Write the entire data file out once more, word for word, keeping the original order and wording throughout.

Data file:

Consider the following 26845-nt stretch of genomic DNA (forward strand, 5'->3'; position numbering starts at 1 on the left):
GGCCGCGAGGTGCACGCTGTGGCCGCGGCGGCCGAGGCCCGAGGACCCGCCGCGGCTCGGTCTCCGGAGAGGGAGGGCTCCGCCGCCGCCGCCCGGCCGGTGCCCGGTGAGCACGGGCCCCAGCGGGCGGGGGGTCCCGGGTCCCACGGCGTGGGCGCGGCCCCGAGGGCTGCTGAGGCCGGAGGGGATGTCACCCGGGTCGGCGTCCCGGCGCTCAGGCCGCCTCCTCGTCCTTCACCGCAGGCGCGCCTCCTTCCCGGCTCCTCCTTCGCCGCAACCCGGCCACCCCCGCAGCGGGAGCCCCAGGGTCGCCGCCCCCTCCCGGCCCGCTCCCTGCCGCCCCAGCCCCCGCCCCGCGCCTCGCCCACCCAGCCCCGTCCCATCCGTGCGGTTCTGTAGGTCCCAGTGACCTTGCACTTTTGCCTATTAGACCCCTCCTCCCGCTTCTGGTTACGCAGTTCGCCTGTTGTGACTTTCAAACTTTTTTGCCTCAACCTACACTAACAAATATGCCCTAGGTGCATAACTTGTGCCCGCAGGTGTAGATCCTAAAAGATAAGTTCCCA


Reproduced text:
Consider the following 26845-nt stretch of genomic DNA (forward strand, 5'->3'; position numbering starts at 1 on the left):
GGCCGCGAGGTGCACGCTGTGGCCGCGGCGGCCGAGGCCCGAGGACCCGCCGCGGCTCGGTCTCCGGAGAGGGAGGGCTCCGCCGCCGCCGCCCGGCCGGTGCCCGGTGAGCACGGGCCCCAGCGGGCGGGGGGTCCCGGGTCCCACGGCGTGGGCGCGGCCCCGAGGGCTGCTGAGGCCGGAGGGGATGTCACCCGGGTCGGCGTCCCGGCGCTCAGGCCGCCTCCTCGTCCTTCACCGCAGGCGCGCCTCCTTCCCGGCTCCTCCTTCGCCGCAACCCGGCCACCCCCGCAGCGGGAGCCCCAGGGTCGCCGCCCCCTCCCGGCCCGCTCCCTGCCGCCCCAGCCCCCGCCCCGCGCCTCGCCCACCCAGCCCCGTCCCATCCGTGCGGTTCTGTAGGTCCCAGTGACCTTGCACTTTTGCCTATTAGACCCCTCCTCCCGCTTCTGGTTACGCAGTTCGCCTGTTGTGACTTTCAAACTTTTTTGCCTCAACCTACACTAACAAATATGCCCTAGGTGCATAACTTGTGCCCGCAGGTGTAGATCCTAAAAGATAAGTTCCCA